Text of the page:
State Still Counting As Republicans, Democrats Tout Their Victories
New Haven elected its first female mayor in the city’s 375-year history. Stamford voters chose a Democrat backed by Gov. Dannel P. Malloy over former Lt. Gov. Michael Fedele. And a young staffer from the Republican caucus at the State Capitol defeated a first-term Democrat incumbent mayor in New Britain.
Those were just a few of the results Tuesday night as Connecticut voters chose their municipal leaders at ballot boxes throughout 165 of the state’s 169 towns.
In Ansonia, Republican challenger David Cassetti unseated seven-term Ansonia Mayor James Della Volpe in a stunning upset. In Derby, Democratic challenger Anita Dugatto declared victory over incumbent Republican Mayor Anthony Staffieri to become the first female mayor of that town. And in Norwich, Democrat Deb Hinchey defeated Republican Peter Nystrom — who on Monday saved a cat shot by an arrow — to become the town’s first female mayor.
In Bridgeport, the balance of power on the Board of Education tipped toward the Working Families Party and out of the hands of the Democratic machine led by Mayor Bill Finch, who was not up for election this year.
Malloy spent part of his night in New Haven with state Sen. Toni Harp celebrating her mayoral victory. Republican Party Chairman Jerry Labriola Jr. was in Hartford at GOP headquarters late Tuesday, but earlier in the day he was in New Britain with 26-year-old Erin Stewart, who defeated Democratic Mayor Tim O’Brien.
“Tonight in New Britain a star was born,” Labriola said. “It was a well-earned victory by a hardworking candidate who will put New Britain back on track.”
While no one had any official results, Labriola, whose party held the top elected offices in 97 communities going into Tuesday’s election, said he’s confident of a “net gain.” He pointed to some of the Republican victories in what are considered Democratic strongholds like New Britain, Bristol, Ansonia, Meriden, and Bridgeport.
He also admitted that they had a few tough losses in Stamford and Norwalk, both of which were open seats. In Norwalk, Democrat Harry Rilling outpolled Republican Richard Moccia.
Labriola hoped that the victories he counted Tuesday would be a “harbinger” for next year’s gubernatorial election. In 2011, Republicans were successful in taking control of 14 towns previously run by Democrats, but that didn’t translate into large gains in the General Assembly in 2012. Democrats hold a 98 to 53 majority over Republicans in the House and a 22-14 majority over Republicans in the Senate. Democrats also control all six constitutional offices, including the governor’s office, and all seven U.S. House and Senate seats.
Democratic Party Executive Director Jonathan Harris challenged Labriola’s interpretation of Tuesday night’s unofficial results and what they mean for the party going into 2014.
“Connecticut Democrats had big wins and upsets in large cities, mid-sized towns and small communities, which has sent the CT GOP into spin mode after Chairman Labriola’s ‘referendum’ claims were debunked by the voters tonight,” Harris said. “This is just one more example of empty rhetoric from the Republicans, while the proof is in the pudding for Democrats, who are winning municipalities like Derby, New Haven, Norwalk, Norwich, and Stamford.”
Republicans also held onto seats in big cities like Danbury where Mayor Mark Boughton, who is considering a run for governor, won his seventh term by a large margin.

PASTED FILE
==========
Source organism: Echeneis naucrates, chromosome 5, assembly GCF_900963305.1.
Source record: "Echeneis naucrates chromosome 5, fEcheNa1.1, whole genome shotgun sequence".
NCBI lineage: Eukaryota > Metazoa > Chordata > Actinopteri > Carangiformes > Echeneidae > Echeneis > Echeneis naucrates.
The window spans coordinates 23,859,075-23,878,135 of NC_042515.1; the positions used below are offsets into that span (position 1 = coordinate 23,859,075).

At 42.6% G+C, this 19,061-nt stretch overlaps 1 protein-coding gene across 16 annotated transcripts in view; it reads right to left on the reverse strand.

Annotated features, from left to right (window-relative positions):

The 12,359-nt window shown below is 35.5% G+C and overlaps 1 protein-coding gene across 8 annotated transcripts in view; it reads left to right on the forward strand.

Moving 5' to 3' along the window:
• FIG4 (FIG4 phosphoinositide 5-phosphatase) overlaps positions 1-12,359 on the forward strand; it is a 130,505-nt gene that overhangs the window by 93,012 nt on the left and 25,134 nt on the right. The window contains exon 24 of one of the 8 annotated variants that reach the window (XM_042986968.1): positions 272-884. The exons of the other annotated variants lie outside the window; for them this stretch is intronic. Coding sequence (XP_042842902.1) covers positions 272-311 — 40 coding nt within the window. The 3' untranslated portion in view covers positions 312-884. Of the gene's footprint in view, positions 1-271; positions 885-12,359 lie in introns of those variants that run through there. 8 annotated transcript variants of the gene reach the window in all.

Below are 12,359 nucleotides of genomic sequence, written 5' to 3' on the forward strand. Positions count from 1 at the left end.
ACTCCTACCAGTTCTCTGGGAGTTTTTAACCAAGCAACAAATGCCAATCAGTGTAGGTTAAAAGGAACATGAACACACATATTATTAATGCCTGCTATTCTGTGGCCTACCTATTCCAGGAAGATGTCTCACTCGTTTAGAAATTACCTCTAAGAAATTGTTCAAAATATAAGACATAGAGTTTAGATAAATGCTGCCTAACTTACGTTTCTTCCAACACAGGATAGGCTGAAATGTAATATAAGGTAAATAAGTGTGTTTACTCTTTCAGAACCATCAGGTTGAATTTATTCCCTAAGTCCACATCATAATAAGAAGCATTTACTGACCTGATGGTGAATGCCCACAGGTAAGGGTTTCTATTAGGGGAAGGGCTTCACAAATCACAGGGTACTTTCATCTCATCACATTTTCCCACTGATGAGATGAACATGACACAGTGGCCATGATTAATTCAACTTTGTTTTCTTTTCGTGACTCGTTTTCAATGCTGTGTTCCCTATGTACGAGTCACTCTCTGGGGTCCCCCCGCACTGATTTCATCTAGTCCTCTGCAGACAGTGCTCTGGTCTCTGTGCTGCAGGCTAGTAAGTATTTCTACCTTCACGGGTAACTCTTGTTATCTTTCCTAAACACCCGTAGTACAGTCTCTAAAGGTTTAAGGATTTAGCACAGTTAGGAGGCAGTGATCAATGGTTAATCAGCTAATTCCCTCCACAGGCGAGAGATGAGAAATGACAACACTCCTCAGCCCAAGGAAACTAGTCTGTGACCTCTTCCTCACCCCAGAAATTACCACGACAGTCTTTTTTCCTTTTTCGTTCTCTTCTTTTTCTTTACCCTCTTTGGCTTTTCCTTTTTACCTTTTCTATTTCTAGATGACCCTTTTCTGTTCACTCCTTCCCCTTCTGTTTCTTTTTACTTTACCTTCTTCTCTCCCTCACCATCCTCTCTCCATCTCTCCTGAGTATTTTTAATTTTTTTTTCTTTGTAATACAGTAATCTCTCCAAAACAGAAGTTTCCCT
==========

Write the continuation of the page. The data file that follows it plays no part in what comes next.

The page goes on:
Meanwhile, Malloy was savoring the Democratic victories in his hometown of Stamford, as well as in Derby, Norwich, and New Haven. In the Elm City, there were no Republicans on the ballot.
“I would like to congratulate Mayor-Elect David Martin on his win in Stamford and Mayor-Elect Anita Dugatto on her win in Derby,” Malloy said in a statement. “Both ran tough races, and in Derby knocked out a seasoned incumbent.”
Earlier in the day, Malloy said whatever happened Tuesday night it would not be a referendum on him and his policies since he’s not on the ballot.
“Elections are referendums on the people who are on the ballot,” Malloy said. “And I’m not on the ballot.”
With no official results in hand, Democratic Party Chairwoman Nancy DiNardo said she believed the night was good for Democrats. Citing the “major upsets in Derby, Norwalk and Stamford,” DiNardo claimed her party, under the leadership of Malloy, is “moving Connecticut in the right direction.”
Going into Tuesday’s election, Democrats held the top elected offices in about 70 communities.
As expected, voter turnout was low across the state.
In Hartford at around 2 p.m., registrars had registered 16 new voters under the Election Day Registration system, but turnout was 2.29 percent. By 5 p.m. the voter turnout percentage to increased to 3.85 percent.
Urania Petit, Hartford’s Working Families registrar of voters, acknowledged there were no high-profile contested races in the capital city, but nevertheless said she was disappointed more people weren’t coming out to vote.
Petit said poll workers had not encountered any issues signing up new voters under the EDR system. In Hartford, a new voter signup station had been set up inside one of the entrances to the public library.
“There wasn’t any problems but for us it was new,” she said. “. . . It’s a good thing, but I would prefer it if [voters were able to sign up] at the polls.”
In 2009, the last time the Hartford ballot only included school board candidates, turnout was around 7.55 percent.
This was the first year voters could register to vote on Election Day in Connecticut. According to unofficial numbers from the Secretary of the State’s office, there were more than 1,600 voters who signed up to vote Tuesday. The largest share of those were in New Haven, which had registered 125 voters as of 5 p.m.
Official results for each town will be posted here in the next few days.
Hugh McQuaid contributed to this report.